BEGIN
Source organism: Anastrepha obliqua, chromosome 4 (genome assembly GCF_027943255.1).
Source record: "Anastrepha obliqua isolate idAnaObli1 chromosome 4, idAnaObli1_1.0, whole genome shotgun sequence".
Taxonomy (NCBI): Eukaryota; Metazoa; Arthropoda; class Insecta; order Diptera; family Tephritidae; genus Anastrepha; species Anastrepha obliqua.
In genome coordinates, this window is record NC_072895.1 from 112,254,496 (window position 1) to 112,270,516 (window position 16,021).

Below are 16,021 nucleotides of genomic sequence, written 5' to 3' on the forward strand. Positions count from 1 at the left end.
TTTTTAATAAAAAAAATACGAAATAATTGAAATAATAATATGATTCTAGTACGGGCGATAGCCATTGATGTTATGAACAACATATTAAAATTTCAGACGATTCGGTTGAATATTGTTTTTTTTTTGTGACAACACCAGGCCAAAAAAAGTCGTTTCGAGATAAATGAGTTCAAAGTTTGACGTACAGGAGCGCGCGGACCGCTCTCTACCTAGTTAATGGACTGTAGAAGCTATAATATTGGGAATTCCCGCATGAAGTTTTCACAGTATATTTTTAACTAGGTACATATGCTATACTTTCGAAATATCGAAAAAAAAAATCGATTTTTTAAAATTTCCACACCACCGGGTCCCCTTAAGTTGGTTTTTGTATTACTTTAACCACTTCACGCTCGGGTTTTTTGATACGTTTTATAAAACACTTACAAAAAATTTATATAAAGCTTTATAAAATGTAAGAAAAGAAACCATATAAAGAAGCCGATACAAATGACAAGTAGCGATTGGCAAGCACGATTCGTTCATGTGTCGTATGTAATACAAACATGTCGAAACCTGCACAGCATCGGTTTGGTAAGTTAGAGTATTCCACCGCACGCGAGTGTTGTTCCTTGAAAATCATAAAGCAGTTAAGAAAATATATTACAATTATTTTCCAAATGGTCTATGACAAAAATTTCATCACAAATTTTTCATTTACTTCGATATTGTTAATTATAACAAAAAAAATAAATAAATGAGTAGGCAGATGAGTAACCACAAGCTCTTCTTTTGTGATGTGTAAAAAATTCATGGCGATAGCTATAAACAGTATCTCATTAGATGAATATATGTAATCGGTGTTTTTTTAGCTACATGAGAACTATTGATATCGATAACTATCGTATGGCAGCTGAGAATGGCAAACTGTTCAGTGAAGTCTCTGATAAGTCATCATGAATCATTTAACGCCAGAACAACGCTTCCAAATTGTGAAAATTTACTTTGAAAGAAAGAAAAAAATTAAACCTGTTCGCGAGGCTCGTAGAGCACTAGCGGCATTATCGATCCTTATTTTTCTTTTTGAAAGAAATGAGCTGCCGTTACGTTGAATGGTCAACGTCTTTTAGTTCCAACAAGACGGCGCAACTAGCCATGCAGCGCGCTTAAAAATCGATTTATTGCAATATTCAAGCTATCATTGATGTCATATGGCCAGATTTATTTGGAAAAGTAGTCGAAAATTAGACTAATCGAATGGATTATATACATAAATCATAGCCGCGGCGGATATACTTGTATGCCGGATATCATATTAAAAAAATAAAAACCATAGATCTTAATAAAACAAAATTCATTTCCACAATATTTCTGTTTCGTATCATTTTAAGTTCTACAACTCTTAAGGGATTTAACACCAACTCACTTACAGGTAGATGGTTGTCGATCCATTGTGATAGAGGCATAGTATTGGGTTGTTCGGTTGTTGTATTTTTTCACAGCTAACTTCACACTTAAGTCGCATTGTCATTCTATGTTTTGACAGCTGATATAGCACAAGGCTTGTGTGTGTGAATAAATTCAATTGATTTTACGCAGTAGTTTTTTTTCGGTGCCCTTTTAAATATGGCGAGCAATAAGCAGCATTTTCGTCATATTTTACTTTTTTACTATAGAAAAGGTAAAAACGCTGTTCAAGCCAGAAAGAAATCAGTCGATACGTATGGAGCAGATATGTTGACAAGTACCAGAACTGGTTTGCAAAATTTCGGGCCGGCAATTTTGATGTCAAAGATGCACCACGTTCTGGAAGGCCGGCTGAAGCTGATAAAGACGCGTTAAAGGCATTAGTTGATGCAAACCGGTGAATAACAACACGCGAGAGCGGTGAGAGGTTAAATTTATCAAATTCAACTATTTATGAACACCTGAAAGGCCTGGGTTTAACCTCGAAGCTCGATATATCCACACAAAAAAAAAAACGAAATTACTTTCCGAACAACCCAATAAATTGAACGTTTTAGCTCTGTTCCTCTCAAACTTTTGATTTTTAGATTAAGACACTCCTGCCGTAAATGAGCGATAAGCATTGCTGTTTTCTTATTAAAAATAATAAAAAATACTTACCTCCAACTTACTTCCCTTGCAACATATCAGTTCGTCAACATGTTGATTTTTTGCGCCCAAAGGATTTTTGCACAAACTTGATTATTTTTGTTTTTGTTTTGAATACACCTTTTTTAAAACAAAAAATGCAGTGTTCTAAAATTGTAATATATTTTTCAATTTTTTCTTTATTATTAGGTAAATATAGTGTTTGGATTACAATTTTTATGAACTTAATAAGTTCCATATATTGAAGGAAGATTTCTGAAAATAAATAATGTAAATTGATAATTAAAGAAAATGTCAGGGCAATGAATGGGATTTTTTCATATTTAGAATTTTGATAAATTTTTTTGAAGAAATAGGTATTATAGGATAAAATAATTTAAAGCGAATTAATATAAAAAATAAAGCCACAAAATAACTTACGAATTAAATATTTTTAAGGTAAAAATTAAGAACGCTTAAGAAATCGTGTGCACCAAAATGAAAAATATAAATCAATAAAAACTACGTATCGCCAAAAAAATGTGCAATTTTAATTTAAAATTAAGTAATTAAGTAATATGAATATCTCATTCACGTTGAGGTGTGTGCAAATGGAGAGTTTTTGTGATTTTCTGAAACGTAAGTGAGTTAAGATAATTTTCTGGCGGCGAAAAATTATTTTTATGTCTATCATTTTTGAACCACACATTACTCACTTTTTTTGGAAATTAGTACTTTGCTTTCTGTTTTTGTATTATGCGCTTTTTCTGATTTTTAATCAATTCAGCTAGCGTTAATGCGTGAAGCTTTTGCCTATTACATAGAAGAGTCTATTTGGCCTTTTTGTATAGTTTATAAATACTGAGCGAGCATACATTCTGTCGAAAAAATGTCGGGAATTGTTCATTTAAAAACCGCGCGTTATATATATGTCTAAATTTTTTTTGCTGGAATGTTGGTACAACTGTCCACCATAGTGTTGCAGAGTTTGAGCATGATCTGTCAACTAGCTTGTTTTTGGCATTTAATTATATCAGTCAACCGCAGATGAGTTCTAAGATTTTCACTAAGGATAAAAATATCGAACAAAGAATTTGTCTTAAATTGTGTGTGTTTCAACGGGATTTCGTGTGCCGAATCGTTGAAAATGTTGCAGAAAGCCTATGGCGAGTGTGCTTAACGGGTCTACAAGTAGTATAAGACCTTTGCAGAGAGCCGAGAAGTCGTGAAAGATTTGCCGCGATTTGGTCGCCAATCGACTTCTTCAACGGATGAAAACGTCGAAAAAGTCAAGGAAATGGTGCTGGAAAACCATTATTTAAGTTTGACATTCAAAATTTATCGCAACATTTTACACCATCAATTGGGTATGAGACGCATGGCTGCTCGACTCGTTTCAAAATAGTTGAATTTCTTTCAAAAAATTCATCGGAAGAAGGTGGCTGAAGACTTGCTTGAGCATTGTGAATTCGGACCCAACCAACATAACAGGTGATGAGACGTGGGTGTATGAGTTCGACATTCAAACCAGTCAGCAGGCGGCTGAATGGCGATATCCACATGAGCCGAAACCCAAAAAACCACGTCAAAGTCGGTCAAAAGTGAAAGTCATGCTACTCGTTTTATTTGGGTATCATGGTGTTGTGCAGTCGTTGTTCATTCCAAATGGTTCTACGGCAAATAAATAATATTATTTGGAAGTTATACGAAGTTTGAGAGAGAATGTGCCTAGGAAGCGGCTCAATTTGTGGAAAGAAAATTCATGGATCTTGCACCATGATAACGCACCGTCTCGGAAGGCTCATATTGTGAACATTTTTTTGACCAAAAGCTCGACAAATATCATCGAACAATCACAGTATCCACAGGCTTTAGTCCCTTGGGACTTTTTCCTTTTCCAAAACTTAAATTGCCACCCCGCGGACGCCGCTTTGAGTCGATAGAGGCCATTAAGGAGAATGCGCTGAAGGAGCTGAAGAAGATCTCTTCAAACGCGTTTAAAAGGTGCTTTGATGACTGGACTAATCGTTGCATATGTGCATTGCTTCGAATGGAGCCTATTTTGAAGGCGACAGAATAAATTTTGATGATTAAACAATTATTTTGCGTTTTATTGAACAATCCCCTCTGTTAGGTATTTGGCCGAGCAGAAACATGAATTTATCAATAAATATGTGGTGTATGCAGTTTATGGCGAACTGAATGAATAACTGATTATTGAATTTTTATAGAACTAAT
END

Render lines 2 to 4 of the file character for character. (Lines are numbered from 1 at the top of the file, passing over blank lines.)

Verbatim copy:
Source record: "Anastrepha obliqua isolate idAnaObli1 chromosome 4, idAnaObli1_1.0, whole genome shotgun sequence".
Taxonomy (NCBI): Eukaryota; Metazoa; Arthropoda; class Insecta; order Diptera; family Tephritidae; genus Anastrepha; species Anastrepha obliqua.
In genome coordinates, this window is record NC_072895.1 from 112,254,496 (window position 1) to 112,270,516 (window position 16,021).